An adult bedtime story…

Once upon a time there was a wise man.  This wise man travelled the world exploring new places and learning the mysteries of life.  One day without warning, and as if by magic, the wise man forgot who he was.  He forgot that there is more to life than power, money, sex and the relentless pursuit of success.  He forgot his wisdom.  He forgot his teachers.  He forgot the examples he had seen.  He forgot the lessons he had learned.  He forgot where he had come from.  This once wise man disowned himself.  He left his seat at the table, the table of the gods.

After a while the wise man tried to rediscover himself.  But, how would he do it?  So he tested everything he knew to be true.  He tried it all out on himself.  He lied, he cheated, he stole.  He doubted himself.  He doubted others.  And in the process, he began to rediscover himself.  Progress was slow and he wanted to be fast…  “Give me the fast-track,” he demanded.  But to whom was he making these demands?  From whom and from where did he expect the answers to come?

And then one day he ran into a fragment of himself.

This fragment was a broke-ass, unethical blamer.  This fragment was a nobody trying to be somebody.  People rejected him.  Money rejected him.  And the wise man felt sorry for him.  The wise man decided to help him.  But the unethical blamer said one thing, and did another.

In his quest to render assistance, the wise man began to fight with the unethical blamer.  He tried to convince him.  He was right, no matter what.  And the wise man (not so wise now) tried to prove that he was right and the fragment was wrong.

If only he could refute one more point.  Surely then.  Surely he would see reason? After all, was it not completely logical?  This fragment was so precocious, so irrational, so emotional, so fixated on being right.  But he was so wrong.  The wise man was sure of himself.

How dare he! The wise man raged…  does he not know WHO I AM? After all, he was the wise man.

No, the fragment could only see another fragment.  He could not see the wise man.  For the wise man could not see himself.  All the wise man could see was the fragment within him.

Then the goddess whispered to the wise man, “Transform the fragments into the whole.” For the goddess could see the wise man, and the fragments and the fragment reflection.  For his part, the wise man could not see the goddess, he could only see fragments.  This is because he had forgotten himself.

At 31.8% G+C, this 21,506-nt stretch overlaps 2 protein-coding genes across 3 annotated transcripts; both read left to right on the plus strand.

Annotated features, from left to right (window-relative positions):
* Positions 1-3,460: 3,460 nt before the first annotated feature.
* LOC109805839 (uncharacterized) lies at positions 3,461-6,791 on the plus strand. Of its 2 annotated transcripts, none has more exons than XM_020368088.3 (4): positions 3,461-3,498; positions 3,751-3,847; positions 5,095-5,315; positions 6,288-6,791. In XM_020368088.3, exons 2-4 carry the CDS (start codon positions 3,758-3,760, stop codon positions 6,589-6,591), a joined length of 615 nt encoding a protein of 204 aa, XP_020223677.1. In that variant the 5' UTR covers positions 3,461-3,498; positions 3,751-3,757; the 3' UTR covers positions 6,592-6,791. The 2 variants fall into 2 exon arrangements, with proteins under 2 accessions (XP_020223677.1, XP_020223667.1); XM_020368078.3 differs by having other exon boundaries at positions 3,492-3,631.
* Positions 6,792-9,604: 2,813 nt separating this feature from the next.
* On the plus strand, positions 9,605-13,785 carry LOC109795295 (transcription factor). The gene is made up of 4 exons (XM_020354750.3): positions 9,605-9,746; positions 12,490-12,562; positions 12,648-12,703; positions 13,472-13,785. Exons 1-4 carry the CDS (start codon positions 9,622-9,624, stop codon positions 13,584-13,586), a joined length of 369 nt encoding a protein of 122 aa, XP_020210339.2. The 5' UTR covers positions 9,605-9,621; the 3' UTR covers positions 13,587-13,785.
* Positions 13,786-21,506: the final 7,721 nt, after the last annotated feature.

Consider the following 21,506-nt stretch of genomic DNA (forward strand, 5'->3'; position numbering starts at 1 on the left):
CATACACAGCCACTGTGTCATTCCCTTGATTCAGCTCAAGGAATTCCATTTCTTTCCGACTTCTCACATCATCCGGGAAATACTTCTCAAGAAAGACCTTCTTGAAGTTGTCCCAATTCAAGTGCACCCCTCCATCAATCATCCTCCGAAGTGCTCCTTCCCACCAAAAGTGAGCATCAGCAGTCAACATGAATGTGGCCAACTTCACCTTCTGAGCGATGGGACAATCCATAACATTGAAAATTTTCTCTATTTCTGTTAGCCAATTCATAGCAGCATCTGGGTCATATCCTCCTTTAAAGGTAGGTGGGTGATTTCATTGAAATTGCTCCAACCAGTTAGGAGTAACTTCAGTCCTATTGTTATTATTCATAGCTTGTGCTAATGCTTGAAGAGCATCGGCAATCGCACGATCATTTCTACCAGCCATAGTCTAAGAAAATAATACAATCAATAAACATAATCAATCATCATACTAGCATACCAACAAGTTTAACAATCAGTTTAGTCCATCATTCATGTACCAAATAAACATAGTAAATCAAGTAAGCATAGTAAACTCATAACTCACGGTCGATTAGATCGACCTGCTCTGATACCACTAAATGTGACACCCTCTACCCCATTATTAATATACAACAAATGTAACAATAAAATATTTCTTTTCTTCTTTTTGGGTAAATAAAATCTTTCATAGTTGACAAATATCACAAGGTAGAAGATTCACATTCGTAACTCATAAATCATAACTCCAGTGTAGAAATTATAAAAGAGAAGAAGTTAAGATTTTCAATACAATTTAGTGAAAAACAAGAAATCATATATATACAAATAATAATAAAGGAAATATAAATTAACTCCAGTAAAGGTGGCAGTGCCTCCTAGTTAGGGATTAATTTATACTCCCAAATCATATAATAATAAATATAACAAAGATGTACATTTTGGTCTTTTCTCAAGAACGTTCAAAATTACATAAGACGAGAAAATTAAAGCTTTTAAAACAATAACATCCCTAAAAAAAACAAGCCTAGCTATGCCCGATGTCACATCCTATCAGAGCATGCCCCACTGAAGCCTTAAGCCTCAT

The wise man thought to himself, “I am nothing but a fragment, like all the other fragments,” and he gave up on himself and accepted his royal fragmentedness.

But the goddess did not give up.

The goddess knew all the fragments where beautiful and incomplete pieces of the wonderful, magnificent and awesome whole.  The goddess refused to give up and reminded the wise man that he was not a fragment.  But the wise man insisted on pretending he was a fragment.  And whenever the goddess demanded more from him, he wished the goddess dead.  He hated the goddess.  He wanted to run away from her.  After all, she reminded him of everything he had forgotten.

But the goddess was like nothing else.  She was like no one else.  She was…  spellbinding.  In her presence the wise man felt feelings he had long forgotten that were intoxicating.  He loved her.  He hated her.  He loathed himself.

He had, after all, forgotten himself.  He was not only a fragment, but was working night and day tirelessly to be the king of all the fragments.  Surely then.  Surely then.

You don’t become a god by killing a goddess.  The mere thought itself creates more fragments, let alone actually trying to do it.

The words of the goddess haunted the wise man.  “Own thyself.  You are not a fragment.  You are a wise man.  You are only seeing a fragment of yourself when you fight with the other fragments.”

And the wise man began to remember.  “I, too, can help other fragments become whole, but I can’t do this as a fragment.”

“Every fragment I fight with is a reflection of my own fragmentedness.”

“I cannot help other fragments, unless I, too, become whole and remember that I am a wise man, a whole, a fragmented god.”

“I remember. I was born in the stars.”

“I am made up of the same materials as all the stars.”

And then the wise man became wiser.  He transformed his fragments.  He sought out his fragments wherever he could find them…  and transformed all the pieces into a whole.

Then he became a great teacher.  A teacher of men.  An example to all the other fragments.

The wise man returned to his seat at the table with all the other gods.  Then he could finally see the goddess and his eyes opened to all the other gods sitting at the same table…

— The End —

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